Still On the Waterfront

Long plagued by Johnny Friendlys, dockworkers fight to take back a mob-infested union

When federal prosecutors filed an earlier civil racketeering case in Manhattan Federal Court in 1990, they cited Bowers as an associate of the old Westies gang and alleged that he had sought to have a crew of Westies assassins murder a union rival (a plot that was never carried out, nor criminally charged).


Tommy Hanley remembers all those characters. He was born on a Greenwich Village block alongside other longshoremen's families, and his father worked on Pier 45 at the foot of Christopher Street. His dad disappeared in 1939, when Hanley was still an infant. Although he's never had proof, Hanley believes his old man was done in by a murderous waterfront thug named John "Cockeye" Dunn, who ruled the Lower Manhattan wharves until he went to the electric chair in 1949 for killing a stevedore whose job he coveted.

The new longshoremen: Left to right, Manny Ferreras, Virgil Maldonado, and Tony Perlstein
photo: Nicholas Burnham
The new longshoremen: Left to right, Manny Ferreras, Virgil Maldonado, and Tony Perlstein

"I know my dad was a gambler, but he was also a rebel and he never took shit from anyone," said Hanley. "My mother was called up in the middle of the night and told not to raise any questions."

When Hanley was four years old, his mother moved to Hoboken, where the family lived in a walk-up tenement on Hudson Street, a block from the piers. He was a mischief-minded teenager of 14 when the film company shooting On the Waterfront set up on his block in 1953. They chose his building's roof as the site for the pigeon coop that Terry Malloy, Brando's brooding, semi-punch-drunk character, tended. Hanley went upstairs to see what was going on.

"I was curious. I wanted to know what they were doing. And they said they were going to make a movie there, and they hired me to feed the pigeons. I think they thought I was gonna steal something."

Hanley kept hanging around, and a few days later a sympathetic longshoreman who was helping director Elia Kazan cast the picture told him to go into Manhattan and try out for a role. "I went over to the Actors Studio on 52nd Street and met Kazan and [screenwriter Budd] Schulberg. They gave me like a test. They goaded my temper by saying they heard my father got killed because he was a squealer. They got me all riled up. I started fighting with them and throwing chairs. They thought it was great. And I thought, 'These people are crazy.' But I got the job. That was what Kazan wanted."

The pay was a small fortune to the Hanley family: He received $250 a week at a time when his mother owed eight months' back rent�at $14 a month�for their flat. "We were destitute then. Periodically, we would have our gas and electric shut off."

Hanley was cast, appropriately, as Tommy, a rooftop urchin who worships Brando's Malloy, until the ex-fighter breaks the neighborhood code by testifying against the crooked Johnny Friendly and his crew. In the movie, Hanley throws a dead pigeon at a disconsolate Brando, famously shouting, "A pigeon for a pigeon."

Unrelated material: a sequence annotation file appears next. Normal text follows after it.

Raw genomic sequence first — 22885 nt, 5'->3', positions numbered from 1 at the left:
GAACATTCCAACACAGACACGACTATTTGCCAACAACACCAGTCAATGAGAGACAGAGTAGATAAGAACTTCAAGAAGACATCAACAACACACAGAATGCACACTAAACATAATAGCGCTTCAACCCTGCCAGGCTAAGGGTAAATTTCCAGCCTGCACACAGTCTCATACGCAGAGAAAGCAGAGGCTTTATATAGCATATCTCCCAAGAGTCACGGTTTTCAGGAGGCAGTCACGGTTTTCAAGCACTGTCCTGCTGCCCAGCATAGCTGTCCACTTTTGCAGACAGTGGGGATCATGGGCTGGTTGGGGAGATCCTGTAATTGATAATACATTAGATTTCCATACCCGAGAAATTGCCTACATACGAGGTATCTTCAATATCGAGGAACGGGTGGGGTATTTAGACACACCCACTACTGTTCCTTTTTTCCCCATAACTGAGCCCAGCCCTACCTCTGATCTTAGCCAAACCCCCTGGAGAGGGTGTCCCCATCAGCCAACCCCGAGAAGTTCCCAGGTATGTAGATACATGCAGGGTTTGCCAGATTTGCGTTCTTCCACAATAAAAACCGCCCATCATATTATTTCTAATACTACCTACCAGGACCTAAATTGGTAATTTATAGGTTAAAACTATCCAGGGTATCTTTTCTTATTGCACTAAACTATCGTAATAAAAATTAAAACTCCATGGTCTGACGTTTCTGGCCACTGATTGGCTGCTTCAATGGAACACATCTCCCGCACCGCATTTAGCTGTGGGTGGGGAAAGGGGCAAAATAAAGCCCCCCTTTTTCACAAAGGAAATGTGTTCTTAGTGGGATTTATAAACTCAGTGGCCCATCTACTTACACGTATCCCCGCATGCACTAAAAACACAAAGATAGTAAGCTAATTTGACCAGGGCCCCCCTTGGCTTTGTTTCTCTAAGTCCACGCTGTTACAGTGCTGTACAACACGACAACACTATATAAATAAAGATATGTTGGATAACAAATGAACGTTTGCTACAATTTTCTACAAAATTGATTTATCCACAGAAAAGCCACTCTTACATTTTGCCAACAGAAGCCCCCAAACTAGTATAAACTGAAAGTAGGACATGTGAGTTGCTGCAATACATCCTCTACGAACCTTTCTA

Hanley said Brando was kind to him. "He was also very gracious to my mom. He sent us to see an agent. It didn't really come to anything, but he did that."

His role still generates occasional notice (including a recent New Yorker story), but the film itself meant little to Hanley when he was a teenager. "I didn't know what it was about. I didn't think about it."


Three years later, Hanley decided to go to work on the piers himself. Part of his motivation, he said, was to keep himself away from pals who were getting involved in serious robberies around the rail yards. Since he was still 17, he obtained forged papers saying he was 18. On the docks, he recalled, "there were a lot of hard characters. They used to break my balls. Like, 'Hey kid, whadda ya think you're a fuckin' actor? You're not in Hollywood now.' I had my share of shit with people down there. After I hit a couple of guys with something, though, they stayed away."

There were other lessons as well. "You learn all the vices on the waterfront," he said. "The first couple of days I worked on the docks, I went into a bar across the street. The bartender gave me a drink and introduced me to the guy who ran the numbers and the loan shark."

Hanley said that when the gang that controlled the Hoboken local tried to put the arm on him for a piece of his pay, he shook them off. "I never kicked back. I was asked to buy some tickets for different things when I first came over there. I said right away, 'I don't buy tickets, I don't go to dinners.' And they never bothered me."

Aiding his take-no-bullshit reputation was a little matter involving a pipe and a dispute between Hanley and an overbearing hiring agent who gave him a hard time. "Well, I hit the guy, and it wasn't well received. I almost got killed for it."

The matter was eventually worked out, and Hanley went on to make his living among the waterfront pirates without bending to their wills. For years he was consigned to what was then the toughest job in the pre-container days of break-bulk cargo, down in the hold of the ship wrestling loads with his hook. "I did a good job, I worked my way out," he said.

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